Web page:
It’s funny how one can get lost with the tide. For much of this election campaign I thought the results would be neck-and-neck with Labour prevailing in the popular vote, ready to confront a new and far more impregnable set of challenges. Instead, I woke up the morning after, dejected and incapable of pulling my thoughts together. This is an attempt to move beyond that and into the painful discussions that will consume the left in this next period. At the core of this conversation is how a radical, working-class agenda with a mass movement behind it lost to Boris Johnson’s Tories.
We do a disservice to ourselves on the Left when we don’t remember what Labour was like before Corbyn. Often forced to defend its own history out of tribal loyalty, we forget at our own peril just how bad this party had become. This election has shown that the long-term impact of Labour’s failures are deep, and the memories of the public less short than we imagined. Before Tony Blair continued Thatcher’s legacy, it was James Callaghan who gave the Iron Lady her first ounce of legitimacy when his Labour government utilised monetarist solutions to solve the long effects of the 1973 oil crisis in the face of workers’ militancy. It was the soft left in the Labour Party who acted as capital’s first line of defence when the municipal socialist projects of the Militant and the GLC were at their heyday. It was Neil Kinnock who opened Labour up to Blairism and distanced the traditional party of the working-class from supporting the Great Miners’ strike of 1984–5. Blairism didn’t just step away from radicalism nor was it another unsuccessful effort at managing capitalism in order to ameliorate its worst effects on workers. It was a wholesale embrace of Thatcherism repackaged tenuously in a fragmented language of progressive politics. Tuitions fees were first raised under Blair, uneven economic development was aggregated on a regional basis in London’s favour, and Private Finance Initiatives were introduced into public education and the NHS under-girding what Brown described as “reform in return for resources”. Riding the credit boom wave, New Labour both spent on and splintered Britain’s social infrastructure whilst its approach to local councils was, as Tom Crewe argues, to “leave almost all the new restrictions in place, to encourage more outsourcing and to place ever tighter controls on funding.” All of this in the context of going to the hilt for an illegal war, being heavily imbricated in the expenses and Leveson scandals and enthusiastically continuing the authoritarian, centralist impulses of Thatcherism, with its routine scapegoating of asylum seekers, British Muslims, travellers and the working-class “chav”.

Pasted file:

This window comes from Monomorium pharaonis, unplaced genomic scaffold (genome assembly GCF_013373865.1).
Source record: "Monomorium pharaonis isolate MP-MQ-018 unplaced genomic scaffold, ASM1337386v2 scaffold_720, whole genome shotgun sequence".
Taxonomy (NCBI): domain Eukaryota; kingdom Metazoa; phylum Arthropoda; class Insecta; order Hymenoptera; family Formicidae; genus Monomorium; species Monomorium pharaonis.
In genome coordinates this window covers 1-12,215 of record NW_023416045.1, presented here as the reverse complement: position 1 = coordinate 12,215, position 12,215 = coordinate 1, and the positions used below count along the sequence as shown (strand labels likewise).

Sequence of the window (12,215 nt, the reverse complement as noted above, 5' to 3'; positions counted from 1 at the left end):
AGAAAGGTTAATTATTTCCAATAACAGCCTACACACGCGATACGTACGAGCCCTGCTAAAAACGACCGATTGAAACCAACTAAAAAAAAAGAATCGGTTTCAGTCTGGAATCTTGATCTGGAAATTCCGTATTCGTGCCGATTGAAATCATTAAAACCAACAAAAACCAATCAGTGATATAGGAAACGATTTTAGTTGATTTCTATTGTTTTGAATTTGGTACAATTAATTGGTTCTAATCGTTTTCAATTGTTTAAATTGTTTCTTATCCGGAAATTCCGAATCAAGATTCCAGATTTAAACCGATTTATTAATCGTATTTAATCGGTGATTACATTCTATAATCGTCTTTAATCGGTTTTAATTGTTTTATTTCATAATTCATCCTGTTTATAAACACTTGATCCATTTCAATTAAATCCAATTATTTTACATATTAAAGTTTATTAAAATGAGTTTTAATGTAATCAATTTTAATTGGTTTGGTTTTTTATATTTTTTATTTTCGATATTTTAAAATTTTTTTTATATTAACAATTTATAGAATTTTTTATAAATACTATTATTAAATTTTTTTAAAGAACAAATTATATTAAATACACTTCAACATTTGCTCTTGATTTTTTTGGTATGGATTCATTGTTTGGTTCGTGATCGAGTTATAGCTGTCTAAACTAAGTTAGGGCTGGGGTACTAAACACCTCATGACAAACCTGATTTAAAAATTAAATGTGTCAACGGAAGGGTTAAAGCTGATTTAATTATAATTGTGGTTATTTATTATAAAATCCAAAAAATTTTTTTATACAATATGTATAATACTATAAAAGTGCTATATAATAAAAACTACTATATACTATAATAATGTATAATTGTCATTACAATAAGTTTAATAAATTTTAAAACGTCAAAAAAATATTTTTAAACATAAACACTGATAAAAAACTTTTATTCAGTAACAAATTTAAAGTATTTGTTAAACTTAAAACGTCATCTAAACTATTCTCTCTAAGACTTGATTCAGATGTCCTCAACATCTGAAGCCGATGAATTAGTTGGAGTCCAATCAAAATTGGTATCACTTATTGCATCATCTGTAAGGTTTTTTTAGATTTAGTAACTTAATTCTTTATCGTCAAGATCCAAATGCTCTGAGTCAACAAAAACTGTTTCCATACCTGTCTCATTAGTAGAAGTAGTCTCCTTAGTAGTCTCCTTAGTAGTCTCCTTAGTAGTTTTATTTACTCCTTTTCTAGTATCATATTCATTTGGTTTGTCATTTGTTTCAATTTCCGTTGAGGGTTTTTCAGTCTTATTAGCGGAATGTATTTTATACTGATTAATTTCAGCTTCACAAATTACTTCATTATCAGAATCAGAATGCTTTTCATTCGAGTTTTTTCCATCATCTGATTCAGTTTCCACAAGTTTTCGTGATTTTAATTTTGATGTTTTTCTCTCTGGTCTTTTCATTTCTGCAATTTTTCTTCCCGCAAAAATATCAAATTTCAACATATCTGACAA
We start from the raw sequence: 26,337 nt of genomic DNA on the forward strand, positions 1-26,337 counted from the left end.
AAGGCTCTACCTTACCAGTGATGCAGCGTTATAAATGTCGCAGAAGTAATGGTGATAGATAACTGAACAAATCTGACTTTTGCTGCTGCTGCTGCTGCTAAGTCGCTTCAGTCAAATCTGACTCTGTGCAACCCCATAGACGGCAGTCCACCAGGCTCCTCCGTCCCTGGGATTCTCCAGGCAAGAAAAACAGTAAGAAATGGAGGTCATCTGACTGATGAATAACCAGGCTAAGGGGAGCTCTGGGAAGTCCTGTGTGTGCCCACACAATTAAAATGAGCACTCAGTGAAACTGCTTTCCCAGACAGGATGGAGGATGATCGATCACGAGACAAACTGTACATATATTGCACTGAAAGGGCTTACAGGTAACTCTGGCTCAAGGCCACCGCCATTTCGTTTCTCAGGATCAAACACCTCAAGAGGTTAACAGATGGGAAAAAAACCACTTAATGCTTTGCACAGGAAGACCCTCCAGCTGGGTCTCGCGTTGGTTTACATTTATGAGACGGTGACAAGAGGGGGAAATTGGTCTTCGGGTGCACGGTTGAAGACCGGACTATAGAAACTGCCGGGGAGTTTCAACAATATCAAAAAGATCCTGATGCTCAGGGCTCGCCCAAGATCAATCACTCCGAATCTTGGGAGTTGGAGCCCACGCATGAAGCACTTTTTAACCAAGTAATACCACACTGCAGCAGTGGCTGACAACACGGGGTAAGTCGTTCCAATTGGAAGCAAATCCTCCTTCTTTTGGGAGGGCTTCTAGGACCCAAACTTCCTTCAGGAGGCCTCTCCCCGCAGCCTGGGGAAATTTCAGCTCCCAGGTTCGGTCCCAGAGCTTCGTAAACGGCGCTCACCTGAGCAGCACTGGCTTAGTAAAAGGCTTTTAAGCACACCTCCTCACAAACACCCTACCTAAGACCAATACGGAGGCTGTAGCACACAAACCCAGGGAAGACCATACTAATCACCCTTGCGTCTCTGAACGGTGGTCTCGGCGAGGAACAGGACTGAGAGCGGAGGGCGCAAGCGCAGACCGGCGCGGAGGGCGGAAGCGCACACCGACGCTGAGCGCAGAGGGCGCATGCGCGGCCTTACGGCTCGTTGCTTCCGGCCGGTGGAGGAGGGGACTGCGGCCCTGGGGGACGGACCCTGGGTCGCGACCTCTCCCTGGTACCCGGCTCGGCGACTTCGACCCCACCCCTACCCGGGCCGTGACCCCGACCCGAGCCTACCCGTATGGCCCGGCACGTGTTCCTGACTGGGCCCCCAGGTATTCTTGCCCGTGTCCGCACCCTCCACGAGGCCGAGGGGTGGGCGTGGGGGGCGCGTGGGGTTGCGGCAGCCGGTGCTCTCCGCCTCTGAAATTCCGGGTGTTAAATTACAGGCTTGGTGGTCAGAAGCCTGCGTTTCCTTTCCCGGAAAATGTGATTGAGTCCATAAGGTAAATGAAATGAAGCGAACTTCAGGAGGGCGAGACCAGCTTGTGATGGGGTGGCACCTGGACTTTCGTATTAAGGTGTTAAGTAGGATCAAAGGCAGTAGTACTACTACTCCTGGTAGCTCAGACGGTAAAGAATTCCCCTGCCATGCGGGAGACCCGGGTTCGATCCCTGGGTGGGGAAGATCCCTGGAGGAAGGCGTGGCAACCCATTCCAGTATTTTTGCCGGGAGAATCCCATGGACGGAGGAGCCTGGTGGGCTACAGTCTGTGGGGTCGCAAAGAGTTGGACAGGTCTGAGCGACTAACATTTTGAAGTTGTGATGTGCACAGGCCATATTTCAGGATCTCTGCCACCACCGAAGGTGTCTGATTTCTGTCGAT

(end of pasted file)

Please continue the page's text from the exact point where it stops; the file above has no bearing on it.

Blairism was disastrous for workers and the poor, but it also fermented the warring caricatures of class, race and identity which became so central to the Brexit culture war. Old, white, Northern and working-class versus multicultural, middle-class, London and elite. Cameron’s austerity and Miliband’s fraught opposition accelerated this and the wider politico-economic factors driving the disaggregation of the working-class. Yet, the 2017 general election and Corbyn’s campaign challenged this trajectory creating a cross-class assemblage of students & graduates, the unemployed, sections of the middle-classes, particularly its increasingly proletarianising sections, and casualised, semi-skilled workers. On the one hand its social-democratic commitments to wealth redistribution, “creeping nationalisations” and combating uneven economic development skewered toward the City of London were capable of pushing back the Tories in what Tom Hazeldine calls the “revolt of the rustbelt”. On the other hand, Corbyn’s Labour was able to energetically relate to young voters on the basis that it understood, channelling Keir Milburn, that “age is currently one of the key modalities through which class is lived”.
One has to ponder then, what changed between 2017 and 2019?
Over four years, no single politician has been lambasted, ridiculed, and thrown to the wolves more than Jeremy Corbyn. He’s attracted the daily venom of the Tory and liberal press, one concocted and manipulated story after another. He’s faced routine attempts to depose him, either directly like the 2016 Chicken Coup, or in war-of-attrition form through resignations, splits, press briefings and public denunciation. A man whose spent his life in the political wilderness because he wouldn’t drop his socialist ethics has been made to look incapable of keeping his house in order. A man who could boast about having the lowest expenses of any MP has been made to look untrustworthy. A man who celebrated his election to Labour leadership by speaking at a pro-refugees rally has been labelled a threat to one of Britain’s historic minority communities. A man who has spent his life fighting the inequality and deprivation unleashed onto the people of this country has been transformed into an enemy of the nation. The ongoing process of turning Corbyn into both monster and mess, useless and sinister. Any analysis of why we lost must begin with the simple fact that Jeremy Corbyn was painted as a pariah from the outset.